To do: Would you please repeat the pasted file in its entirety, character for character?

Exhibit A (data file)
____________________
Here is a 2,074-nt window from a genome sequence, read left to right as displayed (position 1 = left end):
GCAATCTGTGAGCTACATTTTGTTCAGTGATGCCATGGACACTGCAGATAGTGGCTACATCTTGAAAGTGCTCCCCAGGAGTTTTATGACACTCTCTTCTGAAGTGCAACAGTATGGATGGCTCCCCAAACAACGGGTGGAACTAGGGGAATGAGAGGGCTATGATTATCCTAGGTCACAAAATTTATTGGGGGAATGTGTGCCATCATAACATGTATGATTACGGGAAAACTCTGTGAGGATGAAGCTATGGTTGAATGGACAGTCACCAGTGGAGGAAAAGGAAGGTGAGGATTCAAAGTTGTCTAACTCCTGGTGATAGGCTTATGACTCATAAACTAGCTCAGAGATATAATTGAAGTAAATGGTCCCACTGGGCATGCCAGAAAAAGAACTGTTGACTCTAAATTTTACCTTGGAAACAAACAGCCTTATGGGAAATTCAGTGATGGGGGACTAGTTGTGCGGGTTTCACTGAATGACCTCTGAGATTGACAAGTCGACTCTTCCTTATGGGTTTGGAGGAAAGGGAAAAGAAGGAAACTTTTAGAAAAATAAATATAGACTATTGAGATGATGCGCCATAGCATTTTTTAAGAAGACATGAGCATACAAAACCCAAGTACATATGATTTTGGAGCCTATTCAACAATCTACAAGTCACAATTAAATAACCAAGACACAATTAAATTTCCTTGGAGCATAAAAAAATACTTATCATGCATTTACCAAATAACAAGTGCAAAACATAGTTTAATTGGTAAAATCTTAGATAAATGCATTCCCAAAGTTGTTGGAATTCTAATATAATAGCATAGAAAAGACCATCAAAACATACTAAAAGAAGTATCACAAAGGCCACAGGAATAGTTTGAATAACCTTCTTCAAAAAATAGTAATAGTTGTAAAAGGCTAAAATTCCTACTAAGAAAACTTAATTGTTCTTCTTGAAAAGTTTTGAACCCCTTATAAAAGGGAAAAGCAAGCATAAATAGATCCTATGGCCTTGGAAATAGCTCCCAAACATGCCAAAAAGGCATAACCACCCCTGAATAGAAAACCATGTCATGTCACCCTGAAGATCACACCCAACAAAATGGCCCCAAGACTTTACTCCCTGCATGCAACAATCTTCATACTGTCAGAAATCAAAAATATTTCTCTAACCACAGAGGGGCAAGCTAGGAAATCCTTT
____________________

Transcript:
Here is a 2,074-nt window from a genome sequence, read left to right as displayed (position 1 = left end):
GCAATCTGTGAGCTACATTTTGTTCAGTGATGCCATGGACACTGCAGATAGTGGCTACATCTTGAAAGTGCTCCCCAGGAGTTTTATGACACTCTCTTCTGAAGTGCAACAGTATGGATGGCTCCCCAAACAACGGGTGGAACTAGGGGAATGAGAGGGCTATGATTATCCTAGGTCACAAAATTTATTGGGGGAATGTGTGCCATCATAACATGTATGATTACGGGAAAACTCTGTGAGGATGAAGCTATGGTTGAATGGACAGTCACCAGTGGAGGAAAAGGAAGGTGAGGATTCAAAGTTGTCTAACTCCTGGTGATAGGCTTATGACTCATAAACTAGCTCAGAGATATAATTGAAGTAAATGGTCCCACTGGGCATGCCAGAAAAAGAACTGTTGACTCTAAATTTTACCTTGGAAACAAACAGCCTTATGGGAAATTCAGTGATGGGGGACTAGTTGTGCGGGTTTCACTGAATGACCTCTGAGATTGACAAGTCGACTCTTCCTTATGGGTTTGGAGGAAAGGGAAAAGAAGGAAACTTTTAGAAAAATAAATATAGACTATTGAGATGATGCGCCATAGCATTTTTTAAGAAGACATGAGCATACAAAACCCAAGTACATATGATTTTGGAGCCTATTCAACAATCTACAAGTCACAATTAAATAACCAAGACACAATTAAATTTCCTTGGAGCATAAAAAAATACTTATCATGCATTTACCAAATAACAAGTGCAAAACATAGTTTAATTGGTAAAATCTTAGATAAATGCATTCCCAAAGTTGTTGGAATTCTAATATAATAGCATAGAAAAGACCATCAAAACATACTAAAAGAAGTATCACAAAGGCCACAGGAATAGTTTGAATAACCTTCTTCAAAAAATAGTAATAGTTGTAAAAGGCTAAAATTCCTACTAAGAAAACTTAATTGTTCTTCTTGAAAAGTTTTGAACCCCTTATAAAAGGGAAAAGCAAGCATAAATAGATCCTATGGCCTTGGAAATAGCTCCCAAACATGCCAAAAAGGCATAACCACCCCTGAATAGAAAACCATGTCATGTCACCCTGAAGATCACACCCAACAAAATGGCCCCAAGACTTTACTCCCTGCATGCAACAATCTTCATACTGTCAGAAATCAAAAATATTTCTCTAACCACAGAGGGGCAAGCTAGGAAATCCTTT